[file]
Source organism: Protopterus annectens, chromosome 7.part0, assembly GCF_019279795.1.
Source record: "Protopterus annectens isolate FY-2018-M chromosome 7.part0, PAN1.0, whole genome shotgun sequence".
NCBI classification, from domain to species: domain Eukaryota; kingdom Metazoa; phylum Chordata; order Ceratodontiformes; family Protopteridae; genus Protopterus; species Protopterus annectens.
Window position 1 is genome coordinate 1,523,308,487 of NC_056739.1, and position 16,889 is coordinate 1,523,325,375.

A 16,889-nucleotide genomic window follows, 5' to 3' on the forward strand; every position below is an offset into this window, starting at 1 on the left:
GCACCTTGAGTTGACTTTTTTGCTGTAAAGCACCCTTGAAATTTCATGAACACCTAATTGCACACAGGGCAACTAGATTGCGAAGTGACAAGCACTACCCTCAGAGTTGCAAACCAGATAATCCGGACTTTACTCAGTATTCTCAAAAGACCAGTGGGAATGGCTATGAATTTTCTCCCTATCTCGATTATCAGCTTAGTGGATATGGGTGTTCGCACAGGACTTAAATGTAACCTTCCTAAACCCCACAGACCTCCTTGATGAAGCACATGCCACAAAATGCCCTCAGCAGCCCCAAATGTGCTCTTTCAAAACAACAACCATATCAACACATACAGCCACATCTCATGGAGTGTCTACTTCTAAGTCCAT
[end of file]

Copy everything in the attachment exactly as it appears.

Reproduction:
Source organism: Protopterus annectens, chromosome 7.part0, assembly GCF_019279795.1.
Source record: "Protopterus annectens isolate FY-2018-M chromosome 7.part0, PAN1.0, whole genome shotgun sequence".
NCBI classification, from domain to species: domain Eukaryota; kingdom Metazoa; phylum Chordata; order Ceratodontiformes; family Protopteridae; genus Protopterus; species Protopterus annectens.
Window position 1 is genome coordinate 1,523,308,487 of NC_056739.1, and position 16,889 is coordinate 1,523,325,375.

A 16,889-nucleotide genomic window follows, 5' to 3' on the forward strand; every position below is an offset into this window, starting at 1 on the left:
GCACCTTGAGTTGACTTTTTTGCTGTAAAGCACCCTTGAAATTTCATGAACACCTAATTGCACACAGGGCAACTAGATTGCGAAGTGACAAGCACTACCCTCAGAGTTGCAAACCAGATAATCCGGACTTTACTCAGTATTCTCAAAAGACCAGTGGGAATGGCTATGAATTTTCTCCCTATCTCGATTATCAGCTTAGTGGATATGGGTGTTCGCACAGGACTTAAATGTAACCTTCCTAAACCCCACAGACCTCCTTGATGAAGCACATGCCACAAAATGCCCTCAGCAGCCCCAAATGTGCTCTTTCAAAACAACAACCATATCAACACATACAGCCACATCTCATGGAGTGTCTACTTCTAAGTCCAT